(2) https://link.springer.com/article/10.1007/s42452-019-0733-8
(3) https://chargedevs.com/newswire/elo...io-is-the-challenge-with-ac-induction-motors/
(4) https://enrg.io/tesla-battery-weight-overview-all-models/#:~:text=Model X – 1200 Pounds*
(5) https://techtricity.substack.com/p/the-4680-cell
(6) https://insideevs.com/news/355282/2019-tesla-model-x-epa-ratings-compared/
(7) https://www.teslarati.com/tesla-4680-cell-pack-breakdown-video/
(8) The Cybertruck has been registered as Class 2b (8501-10,000 lbs GVWR). This means the max weight of the truck has to be 10,000 minus it's max payload, which for the CT is 3500 lbs. So the Cybertruck cannot weigh more than 6500 lbs empty. https://electrek.co/2019/12/13/tesla-cybertruck-medium-duty-vehicle-carb/
(9) (10) https://aia.springeropen.com/articles/10.1186/s42774-020-00054-7/tables/2
Well done!
 

JBee

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@ajdelange

Having enough torque is one thing but having enough traction is another. A typical launch control method is to reduce torque to the wheels on launch and add torque/power with speed. Given that they also have a gear ratio to give it more motor rpm, and aren't direct drive, the IM's low start torque profile should be able to match available traction quite well. Likewise due to traction limits acceleration won't be linear.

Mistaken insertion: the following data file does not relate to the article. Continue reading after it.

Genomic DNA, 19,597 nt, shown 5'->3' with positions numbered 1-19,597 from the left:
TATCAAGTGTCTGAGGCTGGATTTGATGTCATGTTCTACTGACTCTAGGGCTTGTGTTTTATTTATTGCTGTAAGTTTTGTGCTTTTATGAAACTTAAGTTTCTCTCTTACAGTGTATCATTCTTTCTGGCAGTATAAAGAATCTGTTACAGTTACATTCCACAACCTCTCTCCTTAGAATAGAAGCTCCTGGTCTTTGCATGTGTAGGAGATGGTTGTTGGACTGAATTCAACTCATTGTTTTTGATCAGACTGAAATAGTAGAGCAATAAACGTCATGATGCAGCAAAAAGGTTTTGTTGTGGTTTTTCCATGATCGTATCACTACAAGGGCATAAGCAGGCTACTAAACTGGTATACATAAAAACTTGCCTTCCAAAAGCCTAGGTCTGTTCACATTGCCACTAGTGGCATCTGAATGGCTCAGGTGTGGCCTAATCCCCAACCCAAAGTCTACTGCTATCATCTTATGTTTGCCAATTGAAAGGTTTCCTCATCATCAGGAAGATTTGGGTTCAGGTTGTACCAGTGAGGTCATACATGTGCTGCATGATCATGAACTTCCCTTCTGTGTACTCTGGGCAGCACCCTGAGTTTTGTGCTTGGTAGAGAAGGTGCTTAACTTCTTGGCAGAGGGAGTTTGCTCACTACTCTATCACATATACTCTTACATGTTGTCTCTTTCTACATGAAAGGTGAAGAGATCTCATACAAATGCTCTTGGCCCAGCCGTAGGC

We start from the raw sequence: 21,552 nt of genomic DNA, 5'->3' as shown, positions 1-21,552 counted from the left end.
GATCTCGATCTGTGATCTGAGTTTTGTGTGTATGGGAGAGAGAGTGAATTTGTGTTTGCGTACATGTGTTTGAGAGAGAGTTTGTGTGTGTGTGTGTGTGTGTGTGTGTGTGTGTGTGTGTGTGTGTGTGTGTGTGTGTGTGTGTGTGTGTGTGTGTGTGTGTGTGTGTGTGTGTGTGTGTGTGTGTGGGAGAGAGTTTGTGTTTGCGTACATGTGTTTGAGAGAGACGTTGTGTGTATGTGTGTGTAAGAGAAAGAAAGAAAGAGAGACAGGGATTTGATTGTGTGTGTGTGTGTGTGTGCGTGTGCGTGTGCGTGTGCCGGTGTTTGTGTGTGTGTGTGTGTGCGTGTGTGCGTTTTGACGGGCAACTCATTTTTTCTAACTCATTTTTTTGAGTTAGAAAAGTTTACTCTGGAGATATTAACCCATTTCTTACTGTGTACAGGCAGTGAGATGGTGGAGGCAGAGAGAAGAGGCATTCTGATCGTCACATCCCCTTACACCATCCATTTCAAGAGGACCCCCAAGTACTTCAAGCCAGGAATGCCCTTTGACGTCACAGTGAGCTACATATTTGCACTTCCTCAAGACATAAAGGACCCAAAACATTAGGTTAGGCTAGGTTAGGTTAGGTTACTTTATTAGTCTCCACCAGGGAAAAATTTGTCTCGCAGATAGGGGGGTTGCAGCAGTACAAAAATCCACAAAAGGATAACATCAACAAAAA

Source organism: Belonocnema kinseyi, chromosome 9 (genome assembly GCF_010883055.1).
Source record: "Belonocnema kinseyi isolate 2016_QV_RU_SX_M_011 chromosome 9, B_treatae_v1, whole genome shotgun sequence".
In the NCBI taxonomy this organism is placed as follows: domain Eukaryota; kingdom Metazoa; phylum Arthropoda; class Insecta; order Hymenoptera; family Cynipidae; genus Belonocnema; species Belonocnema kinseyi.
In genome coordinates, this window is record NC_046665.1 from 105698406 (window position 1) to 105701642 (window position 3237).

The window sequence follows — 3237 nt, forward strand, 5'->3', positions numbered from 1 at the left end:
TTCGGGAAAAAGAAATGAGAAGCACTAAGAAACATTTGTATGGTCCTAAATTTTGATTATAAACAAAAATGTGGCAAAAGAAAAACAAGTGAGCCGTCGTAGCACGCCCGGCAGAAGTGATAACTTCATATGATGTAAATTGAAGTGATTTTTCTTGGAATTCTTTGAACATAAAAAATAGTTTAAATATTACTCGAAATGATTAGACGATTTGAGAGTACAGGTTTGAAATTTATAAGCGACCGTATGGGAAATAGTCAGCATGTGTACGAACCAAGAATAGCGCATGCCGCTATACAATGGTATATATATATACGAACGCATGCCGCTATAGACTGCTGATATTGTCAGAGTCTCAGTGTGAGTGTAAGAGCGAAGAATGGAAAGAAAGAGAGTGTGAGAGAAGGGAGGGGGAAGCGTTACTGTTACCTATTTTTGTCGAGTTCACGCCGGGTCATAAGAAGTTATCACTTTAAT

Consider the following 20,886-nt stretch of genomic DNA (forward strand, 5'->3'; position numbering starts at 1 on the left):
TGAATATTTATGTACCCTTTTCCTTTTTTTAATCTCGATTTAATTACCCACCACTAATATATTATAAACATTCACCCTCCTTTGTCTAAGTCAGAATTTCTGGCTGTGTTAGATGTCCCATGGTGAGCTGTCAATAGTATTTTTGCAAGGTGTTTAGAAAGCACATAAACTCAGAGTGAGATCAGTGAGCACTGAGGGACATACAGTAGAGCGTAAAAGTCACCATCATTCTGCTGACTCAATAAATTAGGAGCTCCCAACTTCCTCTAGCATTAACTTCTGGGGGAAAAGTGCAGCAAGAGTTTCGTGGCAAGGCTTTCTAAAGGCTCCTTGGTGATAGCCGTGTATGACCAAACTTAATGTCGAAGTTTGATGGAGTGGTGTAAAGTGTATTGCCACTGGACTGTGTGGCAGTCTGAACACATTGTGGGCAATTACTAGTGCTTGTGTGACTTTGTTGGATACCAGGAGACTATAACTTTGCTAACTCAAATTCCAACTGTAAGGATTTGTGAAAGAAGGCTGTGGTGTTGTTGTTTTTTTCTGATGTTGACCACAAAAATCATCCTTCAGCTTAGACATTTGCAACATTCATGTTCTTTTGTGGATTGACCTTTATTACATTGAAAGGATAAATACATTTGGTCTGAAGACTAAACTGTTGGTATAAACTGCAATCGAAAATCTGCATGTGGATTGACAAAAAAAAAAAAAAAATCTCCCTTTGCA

I thought I saw on the UI pictures that it showed 8000Nm per wheel. That would be 32kN? Which would indicate that peak torque delivery is a fair bit higher than the linear requirement, which would be expected because traction is reduced at low wheel rpm. Its only with speed (and motor rpm) you can start putting the power down to get moving and reach the 2.9sec. I'd expect the torque curve to start lagging traction around 40mph. (Depending on tyres of course)